Big Tuna Scores Big in House Tax Bill

In the aftermath of the House’s passage of its tax reform bill last week, reporters and researchers are starting to pore through the content and finding some provisions that smell… fishy.


According to the Wall Street Journal, “the House plan… would reinstate a tax break for a tuna cannery in American Samoa’s capital city.”

If that doesn’t sound like “streamlining” or “simplifying” the tax code, well, you’re right. But it does benefit the biggest campaign contributor to American Samoa’s non-voting representative, Aumua Amata Coleman Radewagen. According to Open Secrets, in 2016, StarKist tuna was her biggest donor, throwing $9,300 at her. In a race that reportedly only cost her $75,000, StarKist’s donations represent a tidy chunk of change.

Rep. Coleman Radewagen got the provision inserted by directly lobbying Rep. Kevin Brady, Chair of the House Ways and Means Committee and chief tax writer. Brady has received no StarKist money, though that may now change.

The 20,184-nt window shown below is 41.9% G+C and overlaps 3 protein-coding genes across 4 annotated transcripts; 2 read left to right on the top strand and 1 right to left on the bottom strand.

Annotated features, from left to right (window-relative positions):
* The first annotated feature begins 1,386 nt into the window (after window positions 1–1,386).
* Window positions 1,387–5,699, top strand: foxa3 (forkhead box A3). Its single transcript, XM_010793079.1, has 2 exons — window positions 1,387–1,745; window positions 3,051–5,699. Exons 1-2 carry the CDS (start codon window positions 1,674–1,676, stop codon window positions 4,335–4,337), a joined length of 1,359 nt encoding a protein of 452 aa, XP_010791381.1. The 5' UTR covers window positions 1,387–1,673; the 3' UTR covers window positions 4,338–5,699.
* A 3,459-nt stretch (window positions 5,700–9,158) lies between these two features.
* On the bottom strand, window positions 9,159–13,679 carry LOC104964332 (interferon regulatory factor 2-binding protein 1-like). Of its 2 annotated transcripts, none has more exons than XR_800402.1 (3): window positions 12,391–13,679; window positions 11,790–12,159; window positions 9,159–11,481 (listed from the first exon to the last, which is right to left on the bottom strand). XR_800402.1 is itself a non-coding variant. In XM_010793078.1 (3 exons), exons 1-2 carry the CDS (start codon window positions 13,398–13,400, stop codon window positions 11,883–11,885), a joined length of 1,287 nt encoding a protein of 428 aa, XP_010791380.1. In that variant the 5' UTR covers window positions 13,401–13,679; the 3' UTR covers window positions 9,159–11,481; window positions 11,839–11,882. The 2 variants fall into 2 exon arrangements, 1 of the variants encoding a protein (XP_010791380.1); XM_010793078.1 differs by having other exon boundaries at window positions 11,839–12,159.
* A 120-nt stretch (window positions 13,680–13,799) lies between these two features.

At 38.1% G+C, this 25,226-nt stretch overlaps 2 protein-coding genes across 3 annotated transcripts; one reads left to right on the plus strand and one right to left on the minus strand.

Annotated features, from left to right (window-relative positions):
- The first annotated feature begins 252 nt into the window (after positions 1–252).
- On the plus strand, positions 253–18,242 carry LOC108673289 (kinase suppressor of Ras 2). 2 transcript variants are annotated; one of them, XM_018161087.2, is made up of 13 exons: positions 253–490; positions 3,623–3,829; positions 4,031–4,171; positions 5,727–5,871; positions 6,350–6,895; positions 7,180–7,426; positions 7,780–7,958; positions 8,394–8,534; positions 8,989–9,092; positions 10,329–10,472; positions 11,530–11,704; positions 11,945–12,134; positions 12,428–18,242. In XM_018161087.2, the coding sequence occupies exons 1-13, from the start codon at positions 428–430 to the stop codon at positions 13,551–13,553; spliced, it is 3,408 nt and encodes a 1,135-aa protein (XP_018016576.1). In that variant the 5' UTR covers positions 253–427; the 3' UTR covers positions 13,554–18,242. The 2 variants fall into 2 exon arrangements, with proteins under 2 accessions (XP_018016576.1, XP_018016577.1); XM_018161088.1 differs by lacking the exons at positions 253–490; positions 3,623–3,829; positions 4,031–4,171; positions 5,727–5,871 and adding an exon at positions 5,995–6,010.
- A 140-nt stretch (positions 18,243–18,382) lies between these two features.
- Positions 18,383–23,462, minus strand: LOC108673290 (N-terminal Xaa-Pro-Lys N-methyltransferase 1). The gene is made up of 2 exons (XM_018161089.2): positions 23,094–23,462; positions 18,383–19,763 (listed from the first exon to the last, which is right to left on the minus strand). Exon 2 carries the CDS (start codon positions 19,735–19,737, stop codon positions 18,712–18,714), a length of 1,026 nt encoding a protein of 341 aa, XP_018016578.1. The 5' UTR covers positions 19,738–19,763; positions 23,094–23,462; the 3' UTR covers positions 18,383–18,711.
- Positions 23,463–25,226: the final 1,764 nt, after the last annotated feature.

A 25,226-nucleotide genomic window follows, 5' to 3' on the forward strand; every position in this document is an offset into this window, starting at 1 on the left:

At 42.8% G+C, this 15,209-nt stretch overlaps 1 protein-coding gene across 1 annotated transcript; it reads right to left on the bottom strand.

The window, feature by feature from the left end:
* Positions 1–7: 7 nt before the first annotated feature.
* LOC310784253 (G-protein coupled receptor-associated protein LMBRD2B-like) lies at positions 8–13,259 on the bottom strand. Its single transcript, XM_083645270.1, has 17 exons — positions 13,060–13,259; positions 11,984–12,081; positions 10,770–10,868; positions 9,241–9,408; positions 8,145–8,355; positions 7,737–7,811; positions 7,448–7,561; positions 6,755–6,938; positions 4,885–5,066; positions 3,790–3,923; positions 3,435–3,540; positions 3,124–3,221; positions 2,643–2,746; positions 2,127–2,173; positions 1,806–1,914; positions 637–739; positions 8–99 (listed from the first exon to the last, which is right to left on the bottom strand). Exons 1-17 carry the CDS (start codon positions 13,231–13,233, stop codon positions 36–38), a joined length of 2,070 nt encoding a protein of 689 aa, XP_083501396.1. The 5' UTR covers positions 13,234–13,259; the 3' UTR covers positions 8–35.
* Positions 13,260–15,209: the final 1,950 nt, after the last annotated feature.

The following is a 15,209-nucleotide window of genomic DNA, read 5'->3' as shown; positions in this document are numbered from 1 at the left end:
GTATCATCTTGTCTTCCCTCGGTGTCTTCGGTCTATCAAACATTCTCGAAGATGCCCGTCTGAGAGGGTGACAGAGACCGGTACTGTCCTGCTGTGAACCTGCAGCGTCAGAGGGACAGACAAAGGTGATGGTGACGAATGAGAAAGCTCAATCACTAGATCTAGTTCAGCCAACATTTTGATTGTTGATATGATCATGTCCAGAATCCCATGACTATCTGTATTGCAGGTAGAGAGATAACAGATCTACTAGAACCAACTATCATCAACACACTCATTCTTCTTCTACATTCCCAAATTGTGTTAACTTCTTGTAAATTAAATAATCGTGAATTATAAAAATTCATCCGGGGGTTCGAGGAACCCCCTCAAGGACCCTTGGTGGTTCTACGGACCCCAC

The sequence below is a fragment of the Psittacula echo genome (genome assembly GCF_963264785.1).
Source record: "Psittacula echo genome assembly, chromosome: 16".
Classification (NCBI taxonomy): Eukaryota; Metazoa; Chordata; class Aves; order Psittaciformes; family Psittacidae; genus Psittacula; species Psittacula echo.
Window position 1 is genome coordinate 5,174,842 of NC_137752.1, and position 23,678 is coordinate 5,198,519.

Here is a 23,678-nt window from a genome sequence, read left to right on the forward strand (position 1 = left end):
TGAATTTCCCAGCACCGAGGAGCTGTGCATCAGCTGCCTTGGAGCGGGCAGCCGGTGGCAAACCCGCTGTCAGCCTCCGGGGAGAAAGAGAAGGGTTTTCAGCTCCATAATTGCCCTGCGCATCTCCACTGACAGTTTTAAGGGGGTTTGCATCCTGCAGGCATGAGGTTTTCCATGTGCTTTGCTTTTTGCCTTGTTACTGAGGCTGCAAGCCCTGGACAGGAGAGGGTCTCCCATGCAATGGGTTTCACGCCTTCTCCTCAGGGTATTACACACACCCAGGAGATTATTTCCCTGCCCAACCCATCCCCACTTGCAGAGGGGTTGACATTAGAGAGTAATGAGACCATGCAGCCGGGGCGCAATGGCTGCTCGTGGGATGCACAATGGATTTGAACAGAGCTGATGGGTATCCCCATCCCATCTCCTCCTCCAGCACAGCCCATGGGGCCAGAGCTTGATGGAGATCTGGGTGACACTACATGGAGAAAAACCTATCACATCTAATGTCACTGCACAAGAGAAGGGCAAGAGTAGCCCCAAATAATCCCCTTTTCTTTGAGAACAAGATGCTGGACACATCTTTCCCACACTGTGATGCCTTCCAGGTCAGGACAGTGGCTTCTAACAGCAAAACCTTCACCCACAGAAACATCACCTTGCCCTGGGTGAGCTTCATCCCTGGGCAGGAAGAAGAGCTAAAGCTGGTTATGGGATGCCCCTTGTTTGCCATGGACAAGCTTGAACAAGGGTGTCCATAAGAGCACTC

StarKist’s only other congressional recipient of campaign money in 2016 appears to be Oregon Sen. Ron Wyden— who is exceedingly unlikely to vote for the Senate tax bill, whether or not it contains provisions benefiting StarKist.

StarKist is owned by Korean company Dongwon Industries, which asserts that the tax credit is perhaps the deciding factor in whether it stays based in America Samoa or leaves. The company contends that in the absence of the tax credit, because of an apparent consistent drop in American demand for tuna, it would not be able to justify staying.


The tuna credit may stay or go, depending on whether the Senate can pass a tax bill, and then what provisions are agreed in conference. The Journal notes that “lawmakers have festooned the 450-page House bill and its 515-page Senate counterpart with provisions involving microbreweries, bicycle commuters, orange growers in Florida, volunteer firefighters in Maine and a company that manufactures organic salad dressing,” in addition to the tuna provision. Theoretically, all of these items may be on the chopping block, or ripe for inclusion in the final package. It’s just another reminder that tax “reform” offers something for everyone.


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